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To grunt and sweat: under a weary life ;
« Theobald was continually making alterations." “ For bodkia," says the noble lord, “ he would read dodkin, which he has found out to be an old word for dogger; whereas the beauty of the thought depends on the insignificance of the instrument.” Graves's Recollections of some particulars in the life of William Shenstone, Esq;—His lordship's meaning, as Fluellen says, was goot, " save the phrafe is a little variations." Theobald never did propose to read dodkin, though he gave the ancient signification of the word bodkin, which, as we have seen was dagger.
By a bare bodkin, does not perhaps mean, “ by so little an inftrument as a dagger,” but “ by an unjheatbed dagger."
In the account which Mr. Steevens has given of the original meaning of the term quietus, after the words, " who personally attended the king on any foreign expedition," should have been added, and were s berefore exempted from ibe claim of frutage, or a tax on every knigbe's fel. MalonE.
3 To grunt and sweat-) All the old copies have, to grunt and swear. It is undoubtedly the true reading, but can scarcely be borne by modern ears. JOHNSON.
This word occurs in the Dearb of Zoroas, a fragment in blank verse, printed at the end of Lord Surry's Poems:
none the charge could give: “ Here grunts, here grones, echwhere strong youth is spent.” And Stanyburst in his translation of Virgil, 1582, for fupremum congemuit gives us: “for sighing it grunts."
The change made by the editors [io groan) is however supported by the following lines in Julius Cæsar, Act IV. sc. i.
“ To groan and sweat under the business.?' STEEVENS. I apprehend that it is the duty of an editor to exhibit what his authour wrote, and not to substitute what may appear to the present age preferable: and Dr. Johnson was of the same opinion. See his note on the word bugger-mugger, Ac IV. sc. v. I have therefore, though with some reluctance, adhered to the old copies, however unpleasing this word may be to the ear. On the ftage, without doubt, an actor is at liberty to substitute a less offensive word. To the ears of our an. cestors it probably conveyed no unpleasing found; for we find it used by Chaucer and others :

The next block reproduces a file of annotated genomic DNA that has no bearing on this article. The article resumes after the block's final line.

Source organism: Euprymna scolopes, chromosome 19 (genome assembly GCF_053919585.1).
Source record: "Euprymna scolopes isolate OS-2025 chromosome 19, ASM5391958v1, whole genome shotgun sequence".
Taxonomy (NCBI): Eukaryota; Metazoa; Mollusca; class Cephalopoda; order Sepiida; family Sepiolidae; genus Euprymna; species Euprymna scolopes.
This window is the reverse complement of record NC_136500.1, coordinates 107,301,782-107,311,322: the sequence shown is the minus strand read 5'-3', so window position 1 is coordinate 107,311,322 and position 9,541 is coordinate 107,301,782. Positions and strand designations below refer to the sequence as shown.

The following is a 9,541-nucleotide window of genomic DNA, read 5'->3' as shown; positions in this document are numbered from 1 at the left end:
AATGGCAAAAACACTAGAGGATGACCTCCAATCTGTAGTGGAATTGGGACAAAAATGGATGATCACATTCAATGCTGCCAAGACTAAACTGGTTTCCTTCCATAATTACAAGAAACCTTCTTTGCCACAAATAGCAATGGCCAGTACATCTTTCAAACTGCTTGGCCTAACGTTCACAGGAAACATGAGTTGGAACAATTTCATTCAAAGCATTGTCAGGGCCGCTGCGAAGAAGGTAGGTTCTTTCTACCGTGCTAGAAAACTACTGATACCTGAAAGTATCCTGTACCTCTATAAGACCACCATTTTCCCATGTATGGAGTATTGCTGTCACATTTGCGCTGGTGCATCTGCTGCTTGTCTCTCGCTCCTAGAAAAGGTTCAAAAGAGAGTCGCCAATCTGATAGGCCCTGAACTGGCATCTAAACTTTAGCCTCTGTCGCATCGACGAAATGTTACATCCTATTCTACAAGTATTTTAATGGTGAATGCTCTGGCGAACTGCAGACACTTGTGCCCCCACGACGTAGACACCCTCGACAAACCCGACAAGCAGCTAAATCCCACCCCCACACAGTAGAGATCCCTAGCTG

“ But never gront he at no stroke but on,
The Monkes Tale, v, 14627, Tyrwhitt's edit.
No traveller-returns 4,-puzzles the will;
4 The undiscover'd country, from whose bourn
No traveller returnsom] This has been cavilled at by Lord Orrery
wrestled with death,
Illuc unde negant redire quenquam. Catullus. STBEVENS. This passage has been objected to by others on a ground which, at the first view of it, seems more plausble. Hamlet himself, it is oba jected, has had ocular demonstration that travellers do sometimes return from this strange country.
I formerly thought this an inconsistency. But this objection also is founded on a mistake. Our poet without doubt in the passage before us intended to say, that from the unknown regions of the dead no traveller returns, with all his corporal powers; such as he who goes on a voyage of discovery brings back, when he returns to the port from which he failed. The traveller whom Hamlet had seen, though he appeared in the same habit which he had worn in his life time, was nothing but a shadow ;. “ invulnerable as the air,” and consequently incorporeal.